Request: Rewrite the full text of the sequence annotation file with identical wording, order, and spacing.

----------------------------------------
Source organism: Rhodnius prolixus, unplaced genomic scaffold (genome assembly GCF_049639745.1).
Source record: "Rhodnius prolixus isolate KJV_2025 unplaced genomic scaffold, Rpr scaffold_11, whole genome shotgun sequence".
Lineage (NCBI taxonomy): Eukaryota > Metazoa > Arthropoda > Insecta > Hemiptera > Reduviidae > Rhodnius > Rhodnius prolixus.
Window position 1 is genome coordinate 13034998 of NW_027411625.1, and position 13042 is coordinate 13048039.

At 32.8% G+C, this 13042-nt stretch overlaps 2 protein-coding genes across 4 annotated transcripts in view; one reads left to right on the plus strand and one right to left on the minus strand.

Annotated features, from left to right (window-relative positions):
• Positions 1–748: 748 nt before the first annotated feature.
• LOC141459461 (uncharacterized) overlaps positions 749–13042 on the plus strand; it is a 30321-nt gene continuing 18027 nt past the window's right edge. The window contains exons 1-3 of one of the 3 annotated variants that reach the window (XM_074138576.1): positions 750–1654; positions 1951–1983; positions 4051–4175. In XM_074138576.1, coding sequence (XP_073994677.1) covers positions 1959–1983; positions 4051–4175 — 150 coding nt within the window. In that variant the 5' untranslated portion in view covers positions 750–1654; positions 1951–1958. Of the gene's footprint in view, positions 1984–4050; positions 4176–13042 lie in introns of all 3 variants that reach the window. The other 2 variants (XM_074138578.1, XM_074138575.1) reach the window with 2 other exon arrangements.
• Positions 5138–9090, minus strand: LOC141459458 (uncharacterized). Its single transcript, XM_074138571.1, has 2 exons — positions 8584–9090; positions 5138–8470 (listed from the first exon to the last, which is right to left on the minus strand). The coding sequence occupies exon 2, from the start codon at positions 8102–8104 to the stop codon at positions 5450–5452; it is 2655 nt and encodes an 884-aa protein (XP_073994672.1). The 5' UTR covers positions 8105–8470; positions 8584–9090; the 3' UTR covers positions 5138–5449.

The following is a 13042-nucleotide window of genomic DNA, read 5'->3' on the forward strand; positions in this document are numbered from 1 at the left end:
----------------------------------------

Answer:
Source organism: Rhodnius prolixus, unplaced genomic scaffold (genome assembly GCF_049639745.1).
Source record: "Rhodnius prolixus isolate KJV_2025 unplaced genomic scaffold, Rpr scaffold_11, whole genome shotgun sequence".
Lineage (NCBI taxonomy): Eukaryota > Metazoa > Arthropoda > Insecta > Hemiptera > Reduviidae > Rhodnius > Rhodnius prolixus.
Window position 1 is genome coordinate 13034998 of NW_027411625.1, and position 13042 is coordinate 13048039.

At 32.8% G+C, this 13042-nt stretch overlaps 2 protein-coding genes across 4 annotated transcripts in view; one reads left to right on the plus strand and one right to left on the minus strand.

Annotated features, from left to right (window-relative positions):
• Positions 1–748: 748 nt before the first annotated feature.
• LOC141459461 (uncharacterized) overlaps positions 749–13042 on the plus strand; it is a 30321-nt gene continuing 18027 nt past the window's right edge. The window contains exons 1-3 of one of the 3 annotated variants that reach the window (XM_074138576.1): positions 750–1654; positions 1951–1983; positions 4051–4175. In XM_074138576.1, coding sequence (XP_073994677.1) covers positions 1959–1983; positions 4051–4175 — 150 coding nt within the window. In that variant the 5' untranslated portion in view covers positions 750–1654; positions 1951–1958. Of the gene's footprint in view, positions 1984–4050; positions 4176–13042 lie in introns of all 3 variants that reach the window. The other 2 variants (XM_074138578.1, XM_074138575.1) reach the window with 2 other exon arrangements.
• Positions 5138–9090, minus strand: LOC141459458 (uncharacterized). Its single transcript, XM_074138571.1, has 2 exons — positions 8584–9090; positions 5138–8470 (listed from the first exon to the last, which is right to left on the minus strand). The coding sequence occupies exon 2, from the start codon at positions 8102–8104 to the stop codon at positions 5450–5452; it is 2655 nt and encodes an 884-aa protein (XP_073994672.1). The 5' UTR covers positions 8105–8470; positions 8584–9090; the 3' UTR covers positions 5138–5449.

The following is a 13042-nucleotide window of genomic DNA, read 5'->3' on the forward strand; positions in this document are numbered from 1 at the left end: